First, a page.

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Author Mark Twain is quoted to say, “History does not repeat itself, it rhymes.” In the 1920’s, as America was getting a handle on the potential of a new communications medium called radio broadcasting, the federal government was called upon to protect the very limited resource called spectrum. It took Congress and the President over a decade to agree on the Communications Act of 1934. This act of law created the Federal Communications Commission and made radio spectrum a public trust administered by the federal government. In doing so, radio spectrum regulation did not develop as a component of a democratic process. The FCC began to develop and execute a long list of rules, regulations and administrative laws by wrote, some continuing to this day.
The very same challenges faced in the 1920’s and ’30’s exist today. Namely the scarcity of available radio spectrum. Neil is correct in his assessment of the outcome of frequency coordination efforts here is this country with commercial and amateur operators alike. And, yes, not everybody gets to be happy when another party decides who plays and who doesn’t.
I was the chairman of the Oregon Region Relay Council, a nationally recognized frequency coordination organization. Frequency coordination requires cooperation and teamwork to be successful. And when certain individuals will not compromise, the end result is frustration with the process and the outcome.
Neil brings up another good point. Frequency coordination without considerable science to back it up becomes a political process. Those who are good at politics get what they want, those who have lesser political skills oft times go away disatisfied. So, clubs and groups of people who have successfully discovered a common vision and goal become the “haves” where the lone operators become the “have-nots”.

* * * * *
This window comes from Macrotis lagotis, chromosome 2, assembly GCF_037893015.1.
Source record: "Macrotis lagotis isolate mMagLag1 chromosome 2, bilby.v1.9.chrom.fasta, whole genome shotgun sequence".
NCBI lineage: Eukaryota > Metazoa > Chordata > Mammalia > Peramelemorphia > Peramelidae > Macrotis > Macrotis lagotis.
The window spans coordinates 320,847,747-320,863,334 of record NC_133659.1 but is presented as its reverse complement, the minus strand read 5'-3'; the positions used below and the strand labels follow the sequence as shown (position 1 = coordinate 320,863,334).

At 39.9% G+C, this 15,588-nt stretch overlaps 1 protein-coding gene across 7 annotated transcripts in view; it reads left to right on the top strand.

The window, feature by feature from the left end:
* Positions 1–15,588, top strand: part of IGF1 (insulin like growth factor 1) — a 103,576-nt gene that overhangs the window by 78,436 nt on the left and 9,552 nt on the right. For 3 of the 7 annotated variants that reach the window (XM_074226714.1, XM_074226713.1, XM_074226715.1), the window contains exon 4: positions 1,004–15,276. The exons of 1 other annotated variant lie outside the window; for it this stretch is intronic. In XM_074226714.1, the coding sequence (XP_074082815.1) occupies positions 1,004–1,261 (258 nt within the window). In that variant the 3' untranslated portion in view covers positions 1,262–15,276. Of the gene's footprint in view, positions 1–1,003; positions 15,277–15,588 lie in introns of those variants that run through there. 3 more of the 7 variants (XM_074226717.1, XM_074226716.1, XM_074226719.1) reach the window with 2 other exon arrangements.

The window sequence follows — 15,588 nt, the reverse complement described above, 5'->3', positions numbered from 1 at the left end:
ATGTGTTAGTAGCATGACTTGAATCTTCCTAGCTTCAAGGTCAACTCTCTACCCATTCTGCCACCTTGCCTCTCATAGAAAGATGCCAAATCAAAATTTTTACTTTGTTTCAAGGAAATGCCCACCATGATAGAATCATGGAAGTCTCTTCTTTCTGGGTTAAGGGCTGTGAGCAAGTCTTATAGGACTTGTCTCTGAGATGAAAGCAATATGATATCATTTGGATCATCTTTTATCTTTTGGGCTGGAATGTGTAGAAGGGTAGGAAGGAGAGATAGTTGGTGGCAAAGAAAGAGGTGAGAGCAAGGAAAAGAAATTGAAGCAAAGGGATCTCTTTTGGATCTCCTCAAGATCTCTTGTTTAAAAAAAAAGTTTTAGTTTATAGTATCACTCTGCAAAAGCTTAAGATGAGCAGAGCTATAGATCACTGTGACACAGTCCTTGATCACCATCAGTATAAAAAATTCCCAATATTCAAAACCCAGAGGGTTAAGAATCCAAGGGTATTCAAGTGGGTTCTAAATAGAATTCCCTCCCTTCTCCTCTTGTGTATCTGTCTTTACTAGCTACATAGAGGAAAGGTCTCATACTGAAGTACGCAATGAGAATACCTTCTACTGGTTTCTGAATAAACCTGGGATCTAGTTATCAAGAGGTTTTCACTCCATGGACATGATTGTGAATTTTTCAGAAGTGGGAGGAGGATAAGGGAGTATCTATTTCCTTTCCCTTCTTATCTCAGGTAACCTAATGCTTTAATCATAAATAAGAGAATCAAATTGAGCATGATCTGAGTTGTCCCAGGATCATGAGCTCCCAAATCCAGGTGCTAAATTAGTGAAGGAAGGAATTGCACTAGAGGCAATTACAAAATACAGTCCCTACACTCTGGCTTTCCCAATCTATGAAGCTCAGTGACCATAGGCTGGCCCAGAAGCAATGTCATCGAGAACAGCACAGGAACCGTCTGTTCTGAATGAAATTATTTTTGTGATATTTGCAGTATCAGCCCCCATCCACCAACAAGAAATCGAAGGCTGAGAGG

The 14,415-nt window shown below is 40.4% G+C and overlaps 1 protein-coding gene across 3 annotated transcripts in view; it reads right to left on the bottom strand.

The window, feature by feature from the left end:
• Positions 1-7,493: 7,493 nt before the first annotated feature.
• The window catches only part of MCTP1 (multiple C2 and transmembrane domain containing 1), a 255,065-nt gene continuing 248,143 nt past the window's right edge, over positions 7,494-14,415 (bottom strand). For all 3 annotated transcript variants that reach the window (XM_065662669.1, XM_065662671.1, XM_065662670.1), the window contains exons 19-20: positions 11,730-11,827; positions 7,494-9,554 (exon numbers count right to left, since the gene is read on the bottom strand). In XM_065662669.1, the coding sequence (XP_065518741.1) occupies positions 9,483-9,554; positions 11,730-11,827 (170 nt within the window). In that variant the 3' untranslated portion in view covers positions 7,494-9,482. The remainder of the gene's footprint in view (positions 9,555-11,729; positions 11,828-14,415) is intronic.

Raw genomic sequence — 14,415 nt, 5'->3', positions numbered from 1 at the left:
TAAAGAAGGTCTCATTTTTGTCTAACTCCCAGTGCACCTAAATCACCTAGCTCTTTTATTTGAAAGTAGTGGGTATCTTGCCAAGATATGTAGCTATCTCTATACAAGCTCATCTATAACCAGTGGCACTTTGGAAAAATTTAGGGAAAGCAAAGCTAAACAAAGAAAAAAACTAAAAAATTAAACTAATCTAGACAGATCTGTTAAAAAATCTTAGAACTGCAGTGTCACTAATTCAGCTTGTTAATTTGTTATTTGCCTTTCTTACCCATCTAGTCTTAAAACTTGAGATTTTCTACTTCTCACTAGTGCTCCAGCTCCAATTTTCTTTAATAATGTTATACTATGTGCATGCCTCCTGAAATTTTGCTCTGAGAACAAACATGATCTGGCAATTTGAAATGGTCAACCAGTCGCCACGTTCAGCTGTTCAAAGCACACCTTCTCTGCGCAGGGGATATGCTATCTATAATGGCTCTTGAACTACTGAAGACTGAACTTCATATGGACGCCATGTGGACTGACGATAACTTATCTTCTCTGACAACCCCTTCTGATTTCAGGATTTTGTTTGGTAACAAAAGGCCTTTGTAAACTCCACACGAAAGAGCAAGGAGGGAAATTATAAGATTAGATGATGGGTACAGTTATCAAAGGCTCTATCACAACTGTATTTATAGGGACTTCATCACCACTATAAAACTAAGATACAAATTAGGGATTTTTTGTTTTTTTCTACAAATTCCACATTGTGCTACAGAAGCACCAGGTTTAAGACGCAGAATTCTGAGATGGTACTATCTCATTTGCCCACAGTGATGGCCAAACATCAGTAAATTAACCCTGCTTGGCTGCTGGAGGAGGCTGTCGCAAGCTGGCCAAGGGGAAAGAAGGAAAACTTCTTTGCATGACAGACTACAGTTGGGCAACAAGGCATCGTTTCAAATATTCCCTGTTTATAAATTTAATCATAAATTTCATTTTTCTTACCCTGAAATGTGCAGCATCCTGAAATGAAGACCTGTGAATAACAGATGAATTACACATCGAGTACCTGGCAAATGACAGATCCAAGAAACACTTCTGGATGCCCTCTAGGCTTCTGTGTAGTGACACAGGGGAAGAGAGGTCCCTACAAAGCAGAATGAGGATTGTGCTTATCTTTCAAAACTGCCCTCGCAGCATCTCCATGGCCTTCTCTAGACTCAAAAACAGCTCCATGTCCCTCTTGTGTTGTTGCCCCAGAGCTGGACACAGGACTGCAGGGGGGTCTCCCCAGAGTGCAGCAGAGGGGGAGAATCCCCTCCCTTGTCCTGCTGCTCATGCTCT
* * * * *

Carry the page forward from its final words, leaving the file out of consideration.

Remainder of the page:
Once again, broadcasters have been here before. The philosopher Santana is quoted as saying, “Those who forget history are destined to repeat it.” Part 15 broadcasting does need a clearer set of operating rules. Currently, regulating Part 15 broadcasting may well be like herding cats. There are lots of independent thinkers and doers, and darned few team players and consensus builders. Team players and consensus builders are the folks who change the regulatory landscape. When they win, we win. Self regulation could work if Part 15 operators would understand what is at stake. We must agree who will be responsible for decision making and the scope of the process as well as the outcome.
Where as “food fights” are unpleasant and unseemly, it is how we move forward in this country. And for over 200 years food fights have served us well. It would seem appropriate that the Boston Tea party was in fact, a food fight.
Marshall Johnson, Sr.
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